investment to its fair value. The write-downs in fiscal 2005 consisted of $8.4 million related to the decline in fair value of various non-marketable equity securities and $0.8 million related to other available-for-sale investments. The write-downs in fiscal 2004 consisted of $3.8 million related to the decline in fair value of various non-marketable equity securities. The write-downs in fiscal 2003 consisted of $25.0 million related to the decline in fair value of our investment in Adept and $20.4 million related to other non-marketable equity securities.
Should the fair value of our investments decline in the future, we may be required to record additional charges if the decline is determined to be other-than-temporary. The carrying amount of our non-marketable investments was $29.2 million on June 30, 2005 and our minimum future funding commitments are $10.4 million.
Loss on Equity Method Investments:
Our active equity method investments include five venture capital funds and four direct investments. Charges in fiscal 2005, 2004 and 2003 consisted primarily of our pro rata share of the net gains and losses on our equity method investments.
During the second quarter of fiscal 2002, our pro rata share of ADVA Optical Networking (ADVA)s net loss exceeded the carrying amount. As a result, we wrote off our entire investment in ADVA. We also discontinued to apply the equity method accounting as the Company had no commitment to provide additional funding to ADVA. As of June 30, 2005, our pro rata share of ADVAs accumulated net income exceeded its pro rata share of ADVAs net loss during the period the equity method was suspended by $0.3 million, and therefore the equity method was re-instated and the investments carrying value was recorded in that amount.
Income Tax Expense (Benefit):
Fiscal 2005 Tax Expense:
We recorded an income tax expense of $6.7 million for fiscal 2005. The expected tax benefit derived by applying the federal statutory rate to our loss before income taxes for fiscal 2005 differed from the income tax expense recorded primarily due to non-deductible acquisition-related charges, increases in our valuation allowance for deferred tax assets and a $10.8 million non-cash charge for income tax expense associated with the reversal of tax benefits recognized in prior periods relating to the sale in fiscal 2005 of certain marketable securities. The $10.8 million income tax expense was recorded in accordance with Statement of Financial Accounting Standard No. 115, Accounting for Certain Investments in Debt and Equity Securities (SFAS 115) and Statement of Financial Accounting Standard No. 109, Accounting for Income Taxes (SFAS 109). Also included in tax expense for fiscal 2005 is a tax benefit of $5.1 million for the reversal of previously accrued liabilities as a result of our resolution of certain domestic and foreign income tax audit issues.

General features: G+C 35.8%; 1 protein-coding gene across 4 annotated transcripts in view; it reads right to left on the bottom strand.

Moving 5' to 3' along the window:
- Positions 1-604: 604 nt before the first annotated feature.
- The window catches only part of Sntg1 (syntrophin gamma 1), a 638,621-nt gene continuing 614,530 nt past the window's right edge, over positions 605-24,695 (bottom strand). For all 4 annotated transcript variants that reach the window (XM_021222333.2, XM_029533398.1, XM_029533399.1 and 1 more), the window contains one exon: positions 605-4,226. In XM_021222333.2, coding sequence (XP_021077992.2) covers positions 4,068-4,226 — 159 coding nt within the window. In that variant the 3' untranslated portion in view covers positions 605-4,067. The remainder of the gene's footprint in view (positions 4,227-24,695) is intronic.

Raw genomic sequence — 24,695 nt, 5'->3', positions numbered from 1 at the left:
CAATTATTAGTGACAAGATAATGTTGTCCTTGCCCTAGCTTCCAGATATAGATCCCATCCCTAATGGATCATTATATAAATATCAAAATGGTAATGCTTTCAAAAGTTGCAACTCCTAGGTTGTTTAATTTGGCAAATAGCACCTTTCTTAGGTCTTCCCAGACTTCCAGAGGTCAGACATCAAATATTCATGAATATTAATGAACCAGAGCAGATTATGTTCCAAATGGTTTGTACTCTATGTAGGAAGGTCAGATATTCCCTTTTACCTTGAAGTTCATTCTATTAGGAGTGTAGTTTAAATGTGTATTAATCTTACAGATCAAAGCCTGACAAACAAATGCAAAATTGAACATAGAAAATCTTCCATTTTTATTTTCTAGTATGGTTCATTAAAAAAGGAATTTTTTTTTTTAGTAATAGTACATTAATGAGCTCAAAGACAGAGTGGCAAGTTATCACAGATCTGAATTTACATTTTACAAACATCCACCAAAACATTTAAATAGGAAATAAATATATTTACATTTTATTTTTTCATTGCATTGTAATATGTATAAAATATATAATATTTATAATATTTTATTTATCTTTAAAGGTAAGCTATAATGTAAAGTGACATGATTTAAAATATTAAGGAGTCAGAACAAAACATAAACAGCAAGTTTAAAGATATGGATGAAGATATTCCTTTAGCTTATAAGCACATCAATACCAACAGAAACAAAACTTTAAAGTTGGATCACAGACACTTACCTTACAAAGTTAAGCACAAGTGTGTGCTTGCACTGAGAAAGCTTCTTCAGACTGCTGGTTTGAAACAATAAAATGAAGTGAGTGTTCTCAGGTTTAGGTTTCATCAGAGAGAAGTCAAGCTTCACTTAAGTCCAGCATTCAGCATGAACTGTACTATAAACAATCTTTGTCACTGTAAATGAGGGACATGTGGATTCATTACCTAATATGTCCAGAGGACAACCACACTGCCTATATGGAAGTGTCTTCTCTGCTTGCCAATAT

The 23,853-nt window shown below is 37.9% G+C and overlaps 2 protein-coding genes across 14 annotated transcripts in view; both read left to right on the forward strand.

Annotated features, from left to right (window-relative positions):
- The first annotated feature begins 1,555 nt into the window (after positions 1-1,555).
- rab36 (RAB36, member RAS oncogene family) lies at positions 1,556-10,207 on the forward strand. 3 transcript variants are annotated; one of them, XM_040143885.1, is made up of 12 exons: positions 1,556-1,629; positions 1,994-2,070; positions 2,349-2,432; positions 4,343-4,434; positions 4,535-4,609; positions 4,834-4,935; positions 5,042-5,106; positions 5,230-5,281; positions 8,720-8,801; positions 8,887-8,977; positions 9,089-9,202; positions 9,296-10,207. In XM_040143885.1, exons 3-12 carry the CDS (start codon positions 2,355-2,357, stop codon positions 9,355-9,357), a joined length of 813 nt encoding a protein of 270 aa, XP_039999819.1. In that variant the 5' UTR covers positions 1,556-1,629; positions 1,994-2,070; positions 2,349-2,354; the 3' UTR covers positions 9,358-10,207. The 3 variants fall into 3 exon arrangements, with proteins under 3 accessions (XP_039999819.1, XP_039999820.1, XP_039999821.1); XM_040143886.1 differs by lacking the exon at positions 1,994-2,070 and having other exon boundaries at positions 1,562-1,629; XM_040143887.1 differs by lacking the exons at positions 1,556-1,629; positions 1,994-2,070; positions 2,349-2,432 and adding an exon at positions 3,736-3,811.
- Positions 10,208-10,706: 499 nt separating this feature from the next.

We are currently subject to various federal, state and foreign audits by taxing authorities. We believe that adequate amounts have been provided for any adjustments that may result from these examinations.
Fluctuations in the value of our available-for-sale marketable public securities will create volatility in the amount of income tax expense (benefit) we record in future periods. We expect to incur approximately $3.6 million of noncash charges for income tax expense in fiscal 2006 relating to the reversal of income tax benefits recognized in prior periods as a result of the anticipated sale of certain marketable securities.
Due to the continued economic uncertainty in the industry, management has determined that it is more likely than not that our net deferred tax assets will not be realized and we have recorded deferred tax assets as of June 30, 2005 only to the extent of certain offsetting deferred tax liabilities. During fiscal 2005 the valuation allowance for deferred tax assets increased by $88.3 million. The increase was primarily due to domestic and foreign tax net operating losses sustained during the fiscal year and capital losses from the sale of certain
marketable securities. The increase was partially offset by the amortization of acquired intangibles, the reduction in inventory, restructuring and other reserves, and the repatriation of undistributed foreign earnings which were previously considered permanently reinvested.
Fiscal 2004 Tax Benefit: